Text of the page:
Daikin Integration to BACnet, Modbus, KNX, WIFI, Mobile Apps
EMAIL INTERVIEW – Ken Sinclair
& Russ Sharer
Mike Welch, Managing Director of Control Network Solutions
and Russ Sharer, VP Global Marketing and Business Development of Fulham Inc.
When considering smart lighting controls, why should lighting no longer be considered a stand-alone system?
Welch: Considering lighting controls as a stand alone system, not only severely limits its capabilities and functionality, but also locks clients into a vendor dependant package. This therefore means that a client is solely reliant on a specific manufacturer for on-going maintenance, system additions or changes as well as replacement parts. Consequently, this service can be offered at a premium or withdrawn with little notice.
By combining control solutions into a single building management system, thousands of engineers can service and maintain it, reducing on-going costs as well as the initial investment and installed hardware.
Sharer: Globally, successful lighting control implementation requires involvement and effective collaboration with the building’s IT network. Allowing the lighting network to be connected and controlled via the Internet gives it subsequent access to the Internet of Things (IoT).
This enables the lighting control system to become the building’s IoT skeletal system to provide the infrastructure for all building services data. If considered a stand-alone system, this important infrastructure cannot be built, creating several stand-alone building control systems.
Sinclair: What are the real benefits of convergent lighting controls?
Welch: Technological convergence provides a multitude of benefits from the building owner to the facilities management team to the building user. Reducing the initial investment for the controls system, energy consumption and required maintenance staff are only three of the benefits for the building owner. These benefits then pass on to the facilities management team by providing a unified management system and real time data access. This consequently provides the building users with the ideal indoor environment and less building ‘down-time’.
Sharer: Alongside the clear cost saving benefits outlined by Mike, there is also additional hidden value in lighting controls. For example, by obtaining lighting data, such as which lights are on and when, the location and movement of employees within a building can be identified. This in turn can be used to inform the HVAC system to reduce heating and air conditioning requirements to areas of a building that are only used for specific periods throughout the day. This consequently means that the lighting control system has not only reduced lighting energy costs but also HVAC running costs!
Sinclair: What does real time data access mean for a business?
Sharer: Companies often dismiss the collection of data for ‘data’s sake’ for several reasons. One of the primary issues, for example, is being unsure of what to do with the data captured. However, by capturing the data now and beginning to interpret it means the understanding of its value will continually grow. Furthermore, building a resource of data will also provide vital context and history for future calculations and space optimisation decision-making.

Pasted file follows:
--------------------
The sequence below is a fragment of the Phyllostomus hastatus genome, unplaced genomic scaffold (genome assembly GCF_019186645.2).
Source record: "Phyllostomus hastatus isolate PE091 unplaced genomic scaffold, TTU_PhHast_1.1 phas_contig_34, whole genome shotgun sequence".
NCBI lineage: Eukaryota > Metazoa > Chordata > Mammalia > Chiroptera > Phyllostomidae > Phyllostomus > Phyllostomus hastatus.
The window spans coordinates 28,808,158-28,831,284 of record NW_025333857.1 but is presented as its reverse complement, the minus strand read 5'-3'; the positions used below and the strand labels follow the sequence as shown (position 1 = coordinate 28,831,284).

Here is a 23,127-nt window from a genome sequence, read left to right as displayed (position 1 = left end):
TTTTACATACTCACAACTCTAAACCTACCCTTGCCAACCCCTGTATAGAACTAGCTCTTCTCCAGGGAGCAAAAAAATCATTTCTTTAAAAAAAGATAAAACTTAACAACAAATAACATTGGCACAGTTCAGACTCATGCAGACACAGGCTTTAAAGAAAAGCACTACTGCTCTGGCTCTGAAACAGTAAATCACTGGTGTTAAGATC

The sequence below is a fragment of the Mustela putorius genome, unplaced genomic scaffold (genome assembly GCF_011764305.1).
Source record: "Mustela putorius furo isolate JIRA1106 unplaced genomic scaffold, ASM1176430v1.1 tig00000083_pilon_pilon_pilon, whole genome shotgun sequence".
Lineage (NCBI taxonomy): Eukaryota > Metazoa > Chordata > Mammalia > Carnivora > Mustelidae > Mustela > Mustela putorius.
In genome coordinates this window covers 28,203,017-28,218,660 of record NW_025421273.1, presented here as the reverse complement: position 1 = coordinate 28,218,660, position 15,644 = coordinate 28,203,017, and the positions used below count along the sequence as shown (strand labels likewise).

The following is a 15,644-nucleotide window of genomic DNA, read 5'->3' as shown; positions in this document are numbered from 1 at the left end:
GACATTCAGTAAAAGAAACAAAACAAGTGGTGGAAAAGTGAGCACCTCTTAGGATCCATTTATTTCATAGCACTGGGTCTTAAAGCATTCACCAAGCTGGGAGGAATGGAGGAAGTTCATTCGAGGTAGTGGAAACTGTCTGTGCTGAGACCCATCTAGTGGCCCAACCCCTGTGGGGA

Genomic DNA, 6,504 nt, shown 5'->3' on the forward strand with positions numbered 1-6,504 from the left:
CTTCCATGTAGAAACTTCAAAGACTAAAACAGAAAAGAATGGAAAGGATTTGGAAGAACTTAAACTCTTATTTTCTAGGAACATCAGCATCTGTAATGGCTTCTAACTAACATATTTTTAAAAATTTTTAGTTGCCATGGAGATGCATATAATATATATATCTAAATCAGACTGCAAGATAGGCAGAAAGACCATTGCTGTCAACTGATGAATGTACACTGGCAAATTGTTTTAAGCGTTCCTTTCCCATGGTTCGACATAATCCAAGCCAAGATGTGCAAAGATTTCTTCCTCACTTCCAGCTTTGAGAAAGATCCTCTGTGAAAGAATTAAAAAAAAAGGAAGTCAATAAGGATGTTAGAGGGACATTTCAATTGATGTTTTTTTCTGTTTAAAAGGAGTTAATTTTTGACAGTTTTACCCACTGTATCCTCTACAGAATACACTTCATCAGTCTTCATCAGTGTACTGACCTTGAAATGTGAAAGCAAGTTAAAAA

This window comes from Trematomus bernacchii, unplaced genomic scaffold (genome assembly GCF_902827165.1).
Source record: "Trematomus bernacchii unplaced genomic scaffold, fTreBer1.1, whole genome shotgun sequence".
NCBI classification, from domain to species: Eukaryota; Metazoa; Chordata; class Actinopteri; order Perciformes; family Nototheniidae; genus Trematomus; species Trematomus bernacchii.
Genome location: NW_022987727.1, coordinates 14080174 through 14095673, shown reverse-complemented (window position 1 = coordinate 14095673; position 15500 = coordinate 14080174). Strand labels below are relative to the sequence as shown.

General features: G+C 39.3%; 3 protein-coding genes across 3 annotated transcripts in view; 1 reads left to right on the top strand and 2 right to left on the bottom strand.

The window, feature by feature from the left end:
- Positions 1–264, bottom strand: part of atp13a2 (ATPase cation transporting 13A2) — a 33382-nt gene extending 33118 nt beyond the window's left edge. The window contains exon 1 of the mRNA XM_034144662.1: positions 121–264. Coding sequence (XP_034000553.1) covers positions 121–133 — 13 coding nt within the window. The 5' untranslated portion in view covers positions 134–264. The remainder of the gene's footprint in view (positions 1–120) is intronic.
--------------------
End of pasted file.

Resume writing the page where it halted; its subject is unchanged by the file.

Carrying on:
Welch: Access to all value data, down to the individual light fixture in real time, means that a business can more effectively manage their indoor environment. The information gained can provide insight into the actual use of the space and present opportunities for optimisation, that save energy, enable load shedding, address health and wellness as well as productivity issues.
Sinclair: Following the recent announcement of the Control Network Solutions (CNS) and Fulham INC partnership, how will this benefit those considering smart IoT lighting controls?
Welch: The CNS elitedaliTM control solution is based on Tridium’s NiagaraŽ software framework for building IoT, smart, and web-enabled software applications. The elitedali lighting control solution enables any suitable Niagara building management system (BMS) to address, commission, and directly control networks of intelligent light fixtures that conform to the DALI (IEC 62386) open standard.
This allows for value intelligent light fixture data such as the operating status of the drivers, including hours of operation, average or peak temperature, power consumption, as well as emergency light readiness to be seamlessly accessed in real time, via Niagara BMS, for local or remote monitoring, management, and analytics.
For facilities managers and building operators, this means dramatically reducing the down time of the building and number of site support visits required. In addition, real time data access also allows for the true continuous optimization of space and energy consumption based on data analysis.
Sharer: By combining Fulham’s programmable WorkHorse DALI (Digital Addressable Light Interface - IEC 62386) LED drivers with CNS’s elitedali management system an Internet of Things (IoT) approach can be taken with regards to lighting control.
The unique partnership of Fulham’s drivers and CNS’s DALI software provides total control over LED fixtures, including reducing input current to adjust the lumen display, managing lights to optimize useful life and adjusting power output to accommodate different light sources.
The new CNS and Fulham partnership therefore provides end users with the ultimate in control over their building’s lighting, enabling the true optimization of space to create the ultimate working environment for building users’ health, well being and productivity.
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